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600451-00025-1 Report Abstract

Controlling Conductivity of Asphalt Concrete with Graphite

Philip Park, Younho Rew, and Aishwarya Baranikumar, August, 2014

Electrically conductive asphalt concrete has a huge potential for various multifunctional applications such as self healing, self-sensing, and deicing. In order to utilize the full spectrum of applications of electrically conductive asphalt composites, precise control of the asphalt mixture resistivity is needed. Most of the previous research using conductive fibers as the primary conductive additives observed a sudden transition from the insulated to conductive phase, commonly known as the percolation threshold, which obstructs more precise conductivity control. Aiming to control the electrical conductivity of asphalt concrete with a smooth transition from the insulated to conductive phase, the researchers have selected graphite powders as an alternative conductive additive in this study. Nine types of graphite having different particle shape, size, and origin were mixed with asphalt binders, and their effects on imparting conductivity were investigated. Based on the results, the research team selected two types of graphite and evaluated the effects on the electrical conductivity of asphalt concrete. The team also examined the effects of aggregate gradation, binder content, and binder type.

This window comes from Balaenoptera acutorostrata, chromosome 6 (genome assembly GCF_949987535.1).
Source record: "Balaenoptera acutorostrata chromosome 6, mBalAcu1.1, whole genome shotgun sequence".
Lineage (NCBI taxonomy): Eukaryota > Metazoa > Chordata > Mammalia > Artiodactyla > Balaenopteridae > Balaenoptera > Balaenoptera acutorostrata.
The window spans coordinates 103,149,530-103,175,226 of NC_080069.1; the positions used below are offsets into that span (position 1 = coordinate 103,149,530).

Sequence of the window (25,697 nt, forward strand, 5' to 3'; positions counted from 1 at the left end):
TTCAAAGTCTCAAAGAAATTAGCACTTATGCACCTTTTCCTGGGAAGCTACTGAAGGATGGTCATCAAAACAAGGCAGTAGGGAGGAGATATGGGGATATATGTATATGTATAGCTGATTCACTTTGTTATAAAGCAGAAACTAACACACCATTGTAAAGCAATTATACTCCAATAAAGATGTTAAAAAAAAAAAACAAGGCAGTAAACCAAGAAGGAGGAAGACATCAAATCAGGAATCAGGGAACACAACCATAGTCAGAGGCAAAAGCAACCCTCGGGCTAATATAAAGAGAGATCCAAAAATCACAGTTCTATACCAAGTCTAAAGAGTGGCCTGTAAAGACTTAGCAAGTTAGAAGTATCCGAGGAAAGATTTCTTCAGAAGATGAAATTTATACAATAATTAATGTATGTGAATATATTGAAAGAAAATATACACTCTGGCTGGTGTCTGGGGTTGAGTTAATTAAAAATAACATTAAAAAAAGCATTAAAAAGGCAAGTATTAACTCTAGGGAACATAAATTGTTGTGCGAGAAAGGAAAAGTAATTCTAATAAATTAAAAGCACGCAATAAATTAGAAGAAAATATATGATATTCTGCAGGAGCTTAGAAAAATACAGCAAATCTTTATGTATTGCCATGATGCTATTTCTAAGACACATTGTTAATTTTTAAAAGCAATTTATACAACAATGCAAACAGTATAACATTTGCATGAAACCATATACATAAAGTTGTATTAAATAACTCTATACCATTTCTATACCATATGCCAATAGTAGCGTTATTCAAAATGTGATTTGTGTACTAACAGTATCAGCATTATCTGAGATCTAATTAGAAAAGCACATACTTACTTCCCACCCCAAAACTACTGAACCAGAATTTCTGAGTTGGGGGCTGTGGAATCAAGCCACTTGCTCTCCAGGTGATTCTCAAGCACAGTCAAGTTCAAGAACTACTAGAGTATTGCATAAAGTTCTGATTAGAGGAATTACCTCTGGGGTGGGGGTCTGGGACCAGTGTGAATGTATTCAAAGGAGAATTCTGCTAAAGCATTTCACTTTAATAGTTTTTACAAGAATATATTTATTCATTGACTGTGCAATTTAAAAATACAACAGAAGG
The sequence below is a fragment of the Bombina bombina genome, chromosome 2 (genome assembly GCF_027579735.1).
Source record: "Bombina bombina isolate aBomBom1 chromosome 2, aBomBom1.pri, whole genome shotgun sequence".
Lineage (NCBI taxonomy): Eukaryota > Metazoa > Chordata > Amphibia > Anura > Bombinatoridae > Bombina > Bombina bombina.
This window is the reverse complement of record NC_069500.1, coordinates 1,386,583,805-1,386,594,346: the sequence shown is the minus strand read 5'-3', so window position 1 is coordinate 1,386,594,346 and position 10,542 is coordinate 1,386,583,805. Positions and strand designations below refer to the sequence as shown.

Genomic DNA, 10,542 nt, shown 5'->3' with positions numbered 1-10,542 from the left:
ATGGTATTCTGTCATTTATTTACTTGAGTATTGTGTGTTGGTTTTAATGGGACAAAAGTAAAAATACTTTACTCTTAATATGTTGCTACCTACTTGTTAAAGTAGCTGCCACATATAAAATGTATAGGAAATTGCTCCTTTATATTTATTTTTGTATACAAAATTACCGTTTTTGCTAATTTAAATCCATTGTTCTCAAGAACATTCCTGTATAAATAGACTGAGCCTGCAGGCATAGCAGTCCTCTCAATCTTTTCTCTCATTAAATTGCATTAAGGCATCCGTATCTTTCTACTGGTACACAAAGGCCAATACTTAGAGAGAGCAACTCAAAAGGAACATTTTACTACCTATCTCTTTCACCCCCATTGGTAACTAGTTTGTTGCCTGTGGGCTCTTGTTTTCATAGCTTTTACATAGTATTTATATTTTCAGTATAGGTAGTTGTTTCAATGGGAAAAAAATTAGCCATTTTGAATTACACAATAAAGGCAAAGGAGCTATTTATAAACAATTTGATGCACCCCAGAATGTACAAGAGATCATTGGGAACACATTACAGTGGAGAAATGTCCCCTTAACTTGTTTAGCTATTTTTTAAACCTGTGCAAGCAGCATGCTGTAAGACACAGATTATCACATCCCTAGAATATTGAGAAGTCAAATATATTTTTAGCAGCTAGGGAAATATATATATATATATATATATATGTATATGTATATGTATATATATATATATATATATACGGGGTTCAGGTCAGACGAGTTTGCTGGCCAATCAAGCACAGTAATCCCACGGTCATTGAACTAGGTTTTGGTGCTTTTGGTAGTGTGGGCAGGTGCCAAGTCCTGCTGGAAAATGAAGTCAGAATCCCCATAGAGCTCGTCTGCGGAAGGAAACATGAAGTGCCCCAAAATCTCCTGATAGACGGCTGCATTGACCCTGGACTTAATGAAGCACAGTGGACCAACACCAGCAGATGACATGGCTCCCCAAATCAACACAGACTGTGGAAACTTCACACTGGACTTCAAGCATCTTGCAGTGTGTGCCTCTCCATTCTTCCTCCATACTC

The results showed that the electrical conductivity of asphalt mastic is sensitive to the graphite type. The natural flake graphite is effective to mitigate the percolation threshold, and a sufficiently high conductivity can be achieved by replacing a part of the fillers with graphite (the conductivity ranged from 10−6 to 10−2/Ω•cm). The results also showed that the binder type does not make a significant change in the mixture conductivity, but the aggregate gradation brings approximately two order differences in the volume resistivity. Mechanical performance of the conductive asphalt is also an important factor for practical field applications. The indirect tension test results showed that the addition of graphite improves the indirect tensile strength up to 41 percent. The electrical and mechanical data obtained from this study provide essential information on the selection of graphite type and asphalt mixture design to achieve the proper electrical conductivity required for the probable multifunctional applications of asphalt concrete, which will lead to technical innovations for sustainable pavements.

Keywords: Electrical Conductivity Control, Graphite, Asphalt Concrete, Percolation Threshold

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